Statement by Senator Ron Wyden
Hearing on Water Resources Development Act Reauthorization
June 23, 1998

Columbia River ports are one of the nation's largest hubs for exports and international trade. But we need to accommodate the larger cargo ships that are now the state-of-the-art to stay competitive.

We have to keep the Columbia open for business to protect jobs in farms and factories from the Willamette Valley all the way to Montana and the Dakotas. The Columbia is our region's main street for wheat farmers and cattle ranchers throughout the West, and for the paper, lumber and aluminum mills throughout our region.

But today, the larger ships that are carrying more and more of the world's cargo exceed the current 40 foot channel depth. Already, one shipping line has moved its business from Portland to Vancouver, B.C. because of inadequate depth in the channel.

Deepening the Columbia Channel will improve the competitiveness of our ports and our entire region. This project will determine whether we will continue to have first-class ports in the 21st century.

I am absolutely committed to seeing this project move forward. I want to work with the Committee and the Corps to all explore options for advancing this project in the Water Resources bill this year.

The Army Corps' hopper dredges stationed in the Pacific Northwest, the Essayons and the Yaquina, are also critical to maintaining navigation channels and to commerce in our region.

Dredges must be available on short notice to respond to emergency situations, such as restoring the Columbia channel following flooding. In addition, Corps dredges perform maintenance dredging work in the Columbia River channel and in a number of coastal ports each year.

Northwest port officials are convinced that maintaining a strong Corps dredging presence is essential for commerce in our region. These are hard-nosed business people. If they felt they could get better service for their money using private industry dredges, they would do so in a heartbeat. But they're not going to take riverboat gamble and go with unproven dredging contractors.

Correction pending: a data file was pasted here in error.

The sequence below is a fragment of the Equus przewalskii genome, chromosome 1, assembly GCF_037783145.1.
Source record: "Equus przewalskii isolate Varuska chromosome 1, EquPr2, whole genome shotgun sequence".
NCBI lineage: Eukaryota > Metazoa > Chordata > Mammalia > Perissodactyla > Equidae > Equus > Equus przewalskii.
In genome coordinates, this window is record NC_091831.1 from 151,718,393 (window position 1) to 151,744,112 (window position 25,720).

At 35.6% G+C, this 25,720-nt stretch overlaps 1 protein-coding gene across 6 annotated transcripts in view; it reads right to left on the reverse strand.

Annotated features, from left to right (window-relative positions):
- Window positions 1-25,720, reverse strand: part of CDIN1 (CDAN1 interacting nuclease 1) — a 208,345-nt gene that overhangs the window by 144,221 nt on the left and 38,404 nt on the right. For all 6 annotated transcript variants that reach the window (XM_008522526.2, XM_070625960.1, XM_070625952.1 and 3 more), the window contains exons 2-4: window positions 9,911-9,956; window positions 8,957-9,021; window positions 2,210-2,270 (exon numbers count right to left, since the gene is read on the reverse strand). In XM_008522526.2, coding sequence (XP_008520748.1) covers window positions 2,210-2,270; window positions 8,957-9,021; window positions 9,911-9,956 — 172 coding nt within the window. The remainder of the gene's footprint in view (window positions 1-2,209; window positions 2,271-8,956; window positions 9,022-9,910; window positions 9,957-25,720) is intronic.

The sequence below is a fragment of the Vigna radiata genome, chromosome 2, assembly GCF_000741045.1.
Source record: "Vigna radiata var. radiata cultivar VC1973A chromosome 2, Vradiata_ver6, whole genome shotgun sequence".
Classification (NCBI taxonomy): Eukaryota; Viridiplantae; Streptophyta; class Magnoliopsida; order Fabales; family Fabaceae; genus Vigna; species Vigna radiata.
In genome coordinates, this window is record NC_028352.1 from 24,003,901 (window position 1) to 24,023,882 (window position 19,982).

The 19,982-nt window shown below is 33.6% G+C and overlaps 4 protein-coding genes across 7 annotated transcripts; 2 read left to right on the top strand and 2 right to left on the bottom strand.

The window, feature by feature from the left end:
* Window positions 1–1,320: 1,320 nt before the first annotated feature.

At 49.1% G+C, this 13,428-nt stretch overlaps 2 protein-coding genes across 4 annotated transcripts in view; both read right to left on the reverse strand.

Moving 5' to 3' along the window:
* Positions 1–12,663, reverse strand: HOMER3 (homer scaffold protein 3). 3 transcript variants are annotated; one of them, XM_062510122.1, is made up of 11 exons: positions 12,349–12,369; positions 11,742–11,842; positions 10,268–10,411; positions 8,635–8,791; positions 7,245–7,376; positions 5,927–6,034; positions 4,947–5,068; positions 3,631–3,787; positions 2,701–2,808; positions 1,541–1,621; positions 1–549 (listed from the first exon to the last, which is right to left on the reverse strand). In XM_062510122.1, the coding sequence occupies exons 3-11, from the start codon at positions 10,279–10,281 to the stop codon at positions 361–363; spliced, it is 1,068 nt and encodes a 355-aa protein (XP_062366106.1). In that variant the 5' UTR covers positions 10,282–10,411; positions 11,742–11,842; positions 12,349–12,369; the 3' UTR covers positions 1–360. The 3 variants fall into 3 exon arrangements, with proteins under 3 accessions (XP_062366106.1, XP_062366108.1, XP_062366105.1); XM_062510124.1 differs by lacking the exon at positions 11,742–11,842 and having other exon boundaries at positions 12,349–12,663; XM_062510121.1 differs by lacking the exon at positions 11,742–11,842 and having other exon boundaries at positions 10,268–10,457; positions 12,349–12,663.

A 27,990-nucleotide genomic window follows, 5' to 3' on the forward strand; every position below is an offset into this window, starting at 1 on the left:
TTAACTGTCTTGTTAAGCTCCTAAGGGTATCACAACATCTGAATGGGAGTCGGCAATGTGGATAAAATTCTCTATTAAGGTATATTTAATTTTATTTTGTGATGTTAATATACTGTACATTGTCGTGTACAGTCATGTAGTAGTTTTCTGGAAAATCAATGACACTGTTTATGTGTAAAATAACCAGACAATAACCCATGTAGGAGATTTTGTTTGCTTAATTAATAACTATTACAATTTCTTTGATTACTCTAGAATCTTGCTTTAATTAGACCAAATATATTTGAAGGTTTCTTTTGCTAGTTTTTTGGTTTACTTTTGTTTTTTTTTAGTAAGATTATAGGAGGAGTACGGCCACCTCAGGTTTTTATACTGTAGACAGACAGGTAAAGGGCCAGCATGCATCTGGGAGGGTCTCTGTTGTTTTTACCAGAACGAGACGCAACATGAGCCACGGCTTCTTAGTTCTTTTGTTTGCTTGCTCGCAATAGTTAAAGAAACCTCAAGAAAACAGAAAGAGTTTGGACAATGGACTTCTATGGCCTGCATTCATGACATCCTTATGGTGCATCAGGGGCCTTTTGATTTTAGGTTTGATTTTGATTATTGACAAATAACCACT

In the 1996 WRDA law, a compromise was negotiated to put another Corps dredge based in the Gulf of Mexico, the Wheeler, in reserve status as an experiment to see if private industry can do the work that Corps dredges have done in the past. The 1996 law called for the Corps to provide a report to Congress within two years on whether the Gulf dredge should be reactivated or maintained in reserve status.

Mr. Chairman, the required report has not been provided to Congress. This Committee has no information to evaluate the impact of laying up dredges on our nation's commerce.

Despite this, the Corps has floated various proposals that would further cut back on the volume of dredging work performed by the Corps dredges.

I find it troubling that the Corps is proceeding in this way without having provided the report required by Congress. What is even more troubling is the Corps also seems to be totaling ignoring evidence uncovered by the U.S. Army Audit Agency indicating private contractors may have conspired to limit competition by rigging bids on Corps dredging projects.

Mr. Chairman, the Corps should not be rushing forward with reckless proposals to eliminate the Federal dredge fleet.. We need to proceed cautiously in this area or we could end up with many of our ports left high and dry while the taxpayers get ripped off by unscrupulous contractors.